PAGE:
This might be the oldest correction ever to appear in The Sun, and it's 98 years overdue.
In last week's column about Oliver Otis Howard, the Civil War general and career Army officer who founded Howard University, I quoted The New York Times, which wrote at his death in 1909 that his passing marked the "extermination of all the ranking Army officers who commanded the Union armies during the Civil War."
The Sun also repeated this inaccuracy in its news story on Howard's death.
Rob Loskot, a faithful reader, wrote in an e-mail a few days later that Joshua Lawrence Chamberlain died in 1914, and that "General Howard may not have been the last ranking federal officer to have died."
Guess what? He's right.
Another reader, Paul Field, pointed out in an e-mail that colorful Gen. Daniel Edgar Sickles, who lost a leg during the Battle of Gettysburg and went to the amputation station cheerfully puffing on a cigar, also died in 1914.
As a sidelight, Sickles gained a certain notoriety in 1859, when he shot and killed Philip Barton Key, son of Francis Scott Key and U.S. attorney for the District of Columbia, in Lafayette Park near the White House.
What engendered the general's rage, then a Democratic congressman from New York state who had a reputation for cavorting with prostitutes, was Key's insistence on conducting a very public affair with Teresa Bagioli, Sickles' 22-year-old wife.
"I don't think Sickles was the last," Field wrote. "I took a quick look at Wikipedia, and they say, 'The last surviving Civil War general was Brevet Brigadier Gen. Aaron S. Daggett, a Maine native, who was 100 when he died in 1938.'"
But before we get to the death of Daggett, there was another erroneous account in 1933 when the The Sun ran a headline over an Associated Press article stating that Gen. Adelbert Ames, the "Last Surviving Union General of Civil War," had died in Florida.
Ames, a native of Rockland, Maine, who was honorably discharged in 1899, was 97 when he died in Ormond Beach, Fla.
The Sun also reported that he was the "oldest living graduate of the United States Military Academy" and had fought with distinction at Gettysburg, Cold Harbor and Fort Fisher, and at Santiago during the Spanish-American War.
Intrepid Sun researcher Paul McCardell reported that his research showed that Aaron Simon Daggett was indeed the last surviving Union general at his death.
This fact is also corroborated by Ezra J. Warner in his 1964 book, Generals in Blue: Lives of the Union Commanders.
Daggett was born June 14, 1837, and raised at Green Corner, Maine. He attended Bates College and was an avowed abolitionist.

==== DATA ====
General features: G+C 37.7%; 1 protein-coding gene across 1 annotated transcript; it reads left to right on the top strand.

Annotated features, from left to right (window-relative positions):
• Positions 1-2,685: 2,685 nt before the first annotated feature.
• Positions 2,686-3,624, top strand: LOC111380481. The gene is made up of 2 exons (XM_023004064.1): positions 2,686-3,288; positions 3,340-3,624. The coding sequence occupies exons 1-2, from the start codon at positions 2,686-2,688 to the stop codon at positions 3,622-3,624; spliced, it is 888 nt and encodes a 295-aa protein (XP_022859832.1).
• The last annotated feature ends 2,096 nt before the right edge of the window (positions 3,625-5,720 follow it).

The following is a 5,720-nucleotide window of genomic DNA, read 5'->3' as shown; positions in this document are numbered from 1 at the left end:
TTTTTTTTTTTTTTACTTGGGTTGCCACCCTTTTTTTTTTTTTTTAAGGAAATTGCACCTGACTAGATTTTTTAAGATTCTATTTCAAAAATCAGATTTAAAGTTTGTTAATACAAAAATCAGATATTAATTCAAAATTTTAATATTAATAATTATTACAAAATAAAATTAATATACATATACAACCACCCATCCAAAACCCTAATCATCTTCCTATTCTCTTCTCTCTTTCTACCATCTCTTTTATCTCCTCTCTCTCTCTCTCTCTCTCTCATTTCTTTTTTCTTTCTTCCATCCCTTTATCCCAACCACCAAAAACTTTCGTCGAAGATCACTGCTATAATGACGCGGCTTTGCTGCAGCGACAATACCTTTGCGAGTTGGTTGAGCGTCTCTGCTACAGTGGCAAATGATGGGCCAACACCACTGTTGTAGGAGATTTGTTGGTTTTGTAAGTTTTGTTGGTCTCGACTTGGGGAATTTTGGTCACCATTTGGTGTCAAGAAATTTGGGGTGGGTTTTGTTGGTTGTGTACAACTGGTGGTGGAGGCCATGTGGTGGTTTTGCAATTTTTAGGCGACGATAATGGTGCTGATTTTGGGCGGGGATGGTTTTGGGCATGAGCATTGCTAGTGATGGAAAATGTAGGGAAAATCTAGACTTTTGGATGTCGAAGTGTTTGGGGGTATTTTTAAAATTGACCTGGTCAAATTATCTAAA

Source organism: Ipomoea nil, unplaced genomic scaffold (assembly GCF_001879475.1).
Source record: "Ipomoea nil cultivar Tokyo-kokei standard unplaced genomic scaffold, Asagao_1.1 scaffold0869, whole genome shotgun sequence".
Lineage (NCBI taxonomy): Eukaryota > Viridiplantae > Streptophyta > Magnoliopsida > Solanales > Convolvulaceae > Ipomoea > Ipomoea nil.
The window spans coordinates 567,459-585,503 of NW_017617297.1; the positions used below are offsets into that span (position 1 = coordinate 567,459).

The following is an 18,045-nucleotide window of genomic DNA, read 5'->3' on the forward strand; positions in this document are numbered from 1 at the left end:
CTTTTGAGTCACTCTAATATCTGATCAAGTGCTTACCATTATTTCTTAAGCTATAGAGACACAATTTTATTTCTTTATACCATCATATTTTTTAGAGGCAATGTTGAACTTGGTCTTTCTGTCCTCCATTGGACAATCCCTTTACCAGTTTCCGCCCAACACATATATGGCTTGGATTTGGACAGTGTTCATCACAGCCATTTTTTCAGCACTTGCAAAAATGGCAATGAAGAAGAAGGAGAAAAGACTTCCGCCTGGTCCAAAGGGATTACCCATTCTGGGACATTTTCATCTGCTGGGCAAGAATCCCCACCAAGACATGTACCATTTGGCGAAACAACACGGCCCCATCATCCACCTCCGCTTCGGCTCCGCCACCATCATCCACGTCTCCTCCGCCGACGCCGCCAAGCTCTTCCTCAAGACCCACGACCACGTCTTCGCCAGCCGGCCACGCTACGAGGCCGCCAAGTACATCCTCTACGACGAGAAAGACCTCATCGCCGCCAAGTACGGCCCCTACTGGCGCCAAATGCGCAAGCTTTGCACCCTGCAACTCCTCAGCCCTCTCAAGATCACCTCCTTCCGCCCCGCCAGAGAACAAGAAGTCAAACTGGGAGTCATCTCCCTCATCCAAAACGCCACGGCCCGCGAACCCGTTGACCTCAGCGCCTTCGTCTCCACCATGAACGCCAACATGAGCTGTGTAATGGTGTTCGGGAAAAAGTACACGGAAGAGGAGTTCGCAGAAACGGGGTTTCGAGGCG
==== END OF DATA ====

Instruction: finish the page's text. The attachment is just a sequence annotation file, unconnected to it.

He enlisted as a private in the 5th Maine Volunteers in 1861 and fought at the First Battle of Bull Run, and other battles as he rapidly rose through the ranks, including Antietam, Rappahannock Station, Fredericksburg, Gettysburg, Petersburg and the Wilderness.
He was twice wounded during the Civil War, and after its conclusion, he remained in the Army and fought in the Indian wars and Spanish-American War.
He retired in 1901.
On Daggett's 100th birthday, President Franklin D. Roosevelt sent him a letter.
"Your long service, beginning as a volunteer in 1861, has been distinguished by repeated acts of gallantry which have won for you well-deserved recognition as a brave soldier and fearless leader. ... You were not content to be a mere spectator during this hundred-year span. You not only saw history made but you, yourself, helped make it," FDR wrote.
Daggett died a month short of his 101st birthday on May 14, 1938, at his home in West Roxbury, Mass.
For the record, the last surviving general of the Confederacy was Felix Huston Robertson, who died in Waco, Texas, in 1928. He was 88.
His mother, Mary Cummins, was a Marylander, and his father, Jerome Bonaparte Robertson, fought for Texas independence with Gen. Sam Houston, and was later a Civil War general.
Felix Robertson resigned from West Point two months before graduation and traveled to Richmond, Va., where he was appointed a lieutenant of artillery by Confederate President Jefferson Davis.
He served with the Army of Tennessee and was severely wounded at the Battle of Buckhead Church in Georgia in 1864. Shortly thereafter, his military career came to an end when he surrendered to Union Gen. Hugh Judson Kilpatrick in Macon, Ga.
According to newspaper accounts, as Robertson rode up to surrender, he was greeted by shouts of "It's Felix," from several of his blue-clad former West Point classmates.
Robertson is buried in Oakwood Cemetery in Waco.
Find previous columns at baltimoresun.com/backstory